H1: The six dimensions of risk will explain a significant portion of the overall risk across different product classes.

Enduring involvement for a product class arises from the importance of purchase, ownership and use of the product to the consumer. Thus, perceptions of enduring importance result from the product’s ability to satisfy the consumer’s enduring needs (Bloch & Richins, 1983). The nature of the product plays an important role in determining the product importance perceptions. Thus, though enduring importance for a product is conceptualized as a person-specific variable, I expect that at an aggregate level, different product classes will differ in the level of enduring importance associated with them. Support for this has been found in previous studies. For example, Hupfer and Gardner (1985) found that products differ in the perceived importance to consumers, with cars perceived as more important than facial tissues. As a result, the hypothesis can be stated as:

H2: At an aggregate level, the enduring importance component of product involvement for different product classes will be different.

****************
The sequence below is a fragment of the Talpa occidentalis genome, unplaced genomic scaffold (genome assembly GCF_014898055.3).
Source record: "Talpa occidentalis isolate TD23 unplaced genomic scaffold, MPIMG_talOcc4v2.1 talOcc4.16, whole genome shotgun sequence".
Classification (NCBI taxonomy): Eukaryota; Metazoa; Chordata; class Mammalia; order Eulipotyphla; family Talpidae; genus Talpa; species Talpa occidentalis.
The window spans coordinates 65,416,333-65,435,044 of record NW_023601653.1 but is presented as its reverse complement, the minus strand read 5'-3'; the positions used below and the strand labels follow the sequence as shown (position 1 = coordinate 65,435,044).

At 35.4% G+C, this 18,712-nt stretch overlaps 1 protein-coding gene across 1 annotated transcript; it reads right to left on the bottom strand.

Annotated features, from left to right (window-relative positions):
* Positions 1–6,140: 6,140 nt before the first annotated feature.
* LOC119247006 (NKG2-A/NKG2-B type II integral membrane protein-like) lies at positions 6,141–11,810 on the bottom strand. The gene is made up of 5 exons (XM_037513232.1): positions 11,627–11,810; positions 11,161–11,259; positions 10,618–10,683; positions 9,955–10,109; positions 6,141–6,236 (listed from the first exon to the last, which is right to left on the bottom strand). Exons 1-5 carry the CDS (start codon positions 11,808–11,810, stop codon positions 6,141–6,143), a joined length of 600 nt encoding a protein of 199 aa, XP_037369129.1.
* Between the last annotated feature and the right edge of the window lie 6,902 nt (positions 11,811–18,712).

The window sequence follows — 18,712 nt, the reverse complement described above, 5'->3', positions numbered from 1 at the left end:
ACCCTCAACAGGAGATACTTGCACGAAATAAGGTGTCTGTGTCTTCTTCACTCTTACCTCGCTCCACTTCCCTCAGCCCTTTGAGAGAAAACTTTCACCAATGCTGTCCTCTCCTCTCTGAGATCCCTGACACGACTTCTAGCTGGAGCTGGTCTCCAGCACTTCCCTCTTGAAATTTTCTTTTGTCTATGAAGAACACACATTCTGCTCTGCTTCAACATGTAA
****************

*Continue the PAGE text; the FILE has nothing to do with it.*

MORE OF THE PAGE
The enduring importance construct is a key component of involvement. It is the long-term, cross-situational perception of product importance based on the strength of the product’s relationship to the central needs and values of the consumer (Bloch & Richins, 1983) and reflects a cognitive state of awareness about the product (Laaksonnen, 1994). The strength of this tie influences the level of importance and consequently, that of enduring involvement felt by the consumer. The enduring importance for a product class is determined to a large extent by the perceived importance of the consequences resulting from using the product. The "adverse consequences" dimension of perceived risk is concerned with the severity of negative consequences that can ocur from the purchase and the use of the product (Dowling, 1986). For products with the possibility of severe adverse consequences, the need for knowledge, awareness and expertise will be greater and consequently enduring involvement for such product classes will be higher. Products with high levels of perceived risk will therefore have high levels of perceived importance associated with them.